Tag Archives: marketing

Bar Boosters: Marketing Strategies for SMBs

All business owners are always looking to boost sales, but with a lack of time under their belt, and ever-evolving marketing tactics, knowing how to do so can become a blur.

Here are some pointers to help you pinpoint a few basic steps towards getting on the right track…

Assess the data through your POS

Whether you’re a retailer or a restaurateur, a good point of sale (POS) marketing strategy can increase sales and drive the bottom line.

Providing in-depth analytics and business insights, POS marketing requires not only the ability to promote a product to customers, but also to make a compelling value proposition to retailers.

But, to get the maximum out of your POS, you can also utilise built-in analytics systems to assess what’s working and what isn’t.

Most POS systems offer analytics with a real-time dashboard so you can consume highly intuitive data around sales, inventory, staff and more. One of the great POS analytics platforms is Lightspeed, whose system covers everything from inventory management to promotional data.

Signage is your signal

In collaboration with POS analytics, it’s important to have great signage in and around your premise. A report from POPAI Australia & New Zealand has a number of key findings after a clinical trial was conducted in the UK and Ireland.

Some of the major details argued that female shoppers who were in-store for 60 or more minutes, bought more from POS displays than male shoppers. Men, on the other, hand were more susceptible to in-store promotions.

Floor graphics and walkaround displays worked best for food and snack purchases, whilst premium displays were the most effective for when people made a trip to food and beverage retailers in a non-premeditated manner.

Taking advantage of the Aussie sports scene

In Australia, there is arguably no bigger sport than AFL.

According to Roy Morgan, 8.4 million Australians tuned in to the 2017 Grand Final, whilst another 1.8 million watched some of the highlights. A 2015 study from Australian universities reveals that 87 percent of alcohol advertising during the day is done during sports broadcasts.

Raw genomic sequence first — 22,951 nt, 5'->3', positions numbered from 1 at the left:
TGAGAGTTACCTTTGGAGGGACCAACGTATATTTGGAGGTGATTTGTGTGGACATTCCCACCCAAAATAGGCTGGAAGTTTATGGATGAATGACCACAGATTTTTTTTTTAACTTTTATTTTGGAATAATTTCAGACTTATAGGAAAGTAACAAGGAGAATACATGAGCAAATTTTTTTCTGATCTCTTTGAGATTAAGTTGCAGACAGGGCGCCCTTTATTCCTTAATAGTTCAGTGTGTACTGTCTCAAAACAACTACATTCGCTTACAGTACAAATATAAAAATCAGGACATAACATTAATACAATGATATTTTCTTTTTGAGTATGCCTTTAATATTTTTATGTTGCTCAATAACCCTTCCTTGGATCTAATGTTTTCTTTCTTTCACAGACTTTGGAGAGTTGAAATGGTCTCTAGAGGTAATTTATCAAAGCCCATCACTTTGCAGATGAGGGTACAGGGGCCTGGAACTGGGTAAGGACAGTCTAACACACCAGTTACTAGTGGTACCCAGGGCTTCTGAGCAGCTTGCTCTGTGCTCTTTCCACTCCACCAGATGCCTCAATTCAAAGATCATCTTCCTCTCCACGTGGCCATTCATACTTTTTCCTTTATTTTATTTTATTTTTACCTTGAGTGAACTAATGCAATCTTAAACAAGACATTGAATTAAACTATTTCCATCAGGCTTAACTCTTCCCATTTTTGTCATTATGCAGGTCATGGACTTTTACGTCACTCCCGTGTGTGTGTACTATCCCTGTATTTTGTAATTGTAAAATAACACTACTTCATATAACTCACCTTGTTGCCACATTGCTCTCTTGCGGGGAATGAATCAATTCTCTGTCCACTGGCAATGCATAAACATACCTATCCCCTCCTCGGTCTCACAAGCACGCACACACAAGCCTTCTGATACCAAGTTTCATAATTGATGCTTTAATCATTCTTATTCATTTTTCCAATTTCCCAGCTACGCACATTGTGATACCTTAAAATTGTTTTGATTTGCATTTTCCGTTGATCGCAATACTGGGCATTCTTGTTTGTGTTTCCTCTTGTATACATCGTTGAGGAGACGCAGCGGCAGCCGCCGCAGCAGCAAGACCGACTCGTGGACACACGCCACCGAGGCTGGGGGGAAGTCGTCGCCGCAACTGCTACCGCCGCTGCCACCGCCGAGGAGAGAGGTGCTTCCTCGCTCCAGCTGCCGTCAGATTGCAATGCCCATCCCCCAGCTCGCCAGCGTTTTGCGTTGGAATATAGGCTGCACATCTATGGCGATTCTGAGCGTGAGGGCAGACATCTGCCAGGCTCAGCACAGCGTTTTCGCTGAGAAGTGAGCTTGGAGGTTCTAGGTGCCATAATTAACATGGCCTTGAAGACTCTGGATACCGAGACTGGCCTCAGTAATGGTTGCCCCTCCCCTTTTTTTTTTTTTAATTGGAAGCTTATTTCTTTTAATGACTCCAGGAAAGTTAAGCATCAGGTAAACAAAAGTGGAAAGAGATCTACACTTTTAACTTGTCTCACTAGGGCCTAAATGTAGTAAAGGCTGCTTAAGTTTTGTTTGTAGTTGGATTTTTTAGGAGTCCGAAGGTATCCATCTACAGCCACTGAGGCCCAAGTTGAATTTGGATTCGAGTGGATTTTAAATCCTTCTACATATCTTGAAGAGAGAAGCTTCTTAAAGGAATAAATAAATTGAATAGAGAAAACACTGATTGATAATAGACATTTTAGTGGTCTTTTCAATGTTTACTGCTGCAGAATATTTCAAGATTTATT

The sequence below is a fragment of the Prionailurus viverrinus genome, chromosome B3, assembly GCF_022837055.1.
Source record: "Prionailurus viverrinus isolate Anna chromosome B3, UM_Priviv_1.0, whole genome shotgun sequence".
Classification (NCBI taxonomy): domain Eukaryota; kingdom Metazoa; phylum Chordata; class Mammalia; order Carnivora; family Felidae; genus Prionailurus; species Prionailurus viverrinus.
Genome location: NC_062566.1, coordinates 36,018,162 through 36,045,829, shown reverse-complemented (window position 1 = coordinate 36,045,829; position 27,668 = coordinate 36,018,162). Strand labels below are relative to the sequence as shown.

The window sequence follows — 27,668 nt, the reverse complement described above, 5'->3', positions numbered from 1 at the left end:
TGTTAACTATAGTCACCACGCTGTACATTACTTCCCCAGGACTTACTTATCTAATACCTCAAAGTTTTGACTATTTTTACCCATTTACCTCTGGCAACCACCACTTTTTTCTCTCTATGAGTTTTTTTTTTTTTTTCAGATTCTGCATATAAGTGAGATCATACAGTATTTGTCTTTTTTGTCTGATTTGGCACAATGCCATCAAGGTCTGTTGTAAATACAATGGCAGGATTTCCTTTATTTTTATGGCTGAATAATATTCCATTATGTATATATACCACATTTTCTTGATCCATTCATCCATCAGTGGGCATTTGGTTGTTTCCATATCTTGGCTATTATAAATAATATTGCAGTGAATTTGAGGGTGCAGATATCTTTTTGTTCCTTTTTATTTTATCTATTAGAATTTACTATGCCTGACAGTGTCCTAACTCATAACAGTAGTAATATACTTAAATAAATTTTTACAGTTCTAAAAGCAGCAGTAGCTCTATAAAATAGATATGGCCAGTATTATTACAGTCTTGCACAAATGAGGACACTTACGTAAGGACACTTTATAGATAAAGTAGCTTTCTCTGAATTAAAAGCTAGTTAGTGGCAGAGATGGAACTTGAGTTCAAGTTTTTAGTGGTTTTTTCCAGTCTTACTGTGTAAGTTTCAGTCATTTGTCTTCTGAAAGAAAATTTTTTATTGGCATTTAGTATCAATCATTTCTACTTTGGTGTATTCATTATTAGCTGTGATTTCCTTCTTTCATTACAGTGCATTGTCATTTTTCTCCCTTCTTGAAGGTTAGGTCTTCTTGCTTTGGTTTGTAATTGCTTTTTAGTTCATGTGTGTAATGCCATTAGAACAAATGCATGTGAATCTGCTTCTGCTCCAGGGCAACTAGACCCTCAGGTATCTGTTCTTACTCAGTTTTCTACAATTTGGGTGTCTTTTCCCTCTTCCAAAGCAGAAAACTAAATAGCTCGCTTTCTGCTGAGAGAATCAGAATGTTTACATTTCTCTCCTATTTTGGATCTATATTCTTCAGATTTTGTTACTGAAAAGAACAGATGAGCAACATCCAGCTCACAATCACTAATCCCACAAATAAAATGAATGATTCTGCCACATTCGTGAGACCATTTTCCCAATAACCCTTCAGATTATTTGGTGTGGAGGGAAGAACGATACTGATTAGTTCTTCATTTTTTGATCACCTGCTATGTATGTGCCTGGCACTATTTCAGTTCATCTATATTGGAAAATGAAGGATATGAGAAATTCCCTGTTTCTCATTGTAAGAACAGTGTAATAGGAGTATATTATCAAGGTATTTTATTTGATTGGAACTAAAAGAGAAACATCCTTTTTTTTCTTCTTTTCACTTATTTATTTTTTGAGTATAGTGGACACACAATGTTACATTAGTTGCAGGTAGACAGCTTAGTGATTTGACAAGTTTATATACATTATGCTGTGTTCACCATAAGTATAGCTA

By utilising sports marketing ideas for your bar or restaurant, you can gain the attention of sports-goers who are looking for a hotspot that caters to their interests. Consider including campaigns to support local teams through sponsored evenings, social media promotions, and blog posts on your website. Additionally, running your own tipping competitions, sports-dedicated nights and viewings can help leverage new customers at your door.

If that doesn’t fly, there’s always the favourite marketing ploy of naming drinks after athletes, and hosting replays of classic games during slow periods doesn’t hurt either.

It’s important to know that the only way to publicise your event however, is through the implementation of a bonafide social media strategy.

Develop a social media strategy

A recent study from Maru/Matchbox shows that 69 percent of millennials photograph their food and post it to social media before eating.

In light of this, developing a social media strategy to take advantage of this trend is one of the greatest values to your business.

A five-point strategy is one of the best methods to employ, according to Cambridgeshire Chambers of Commerce. Below is one model to consider:

  • Instagram: Some of the elementary advice is to not post pictures that look like ads, and do not rely on paid Instagram posts. It is important to set up a posting schedule by analysing market data and analytics, whilst employing basic media techniques such as “the rule of thirds” and “regramming”. One of the biggest winners is having a human touch; sharing photos and videos of your followers and their friends is a big win.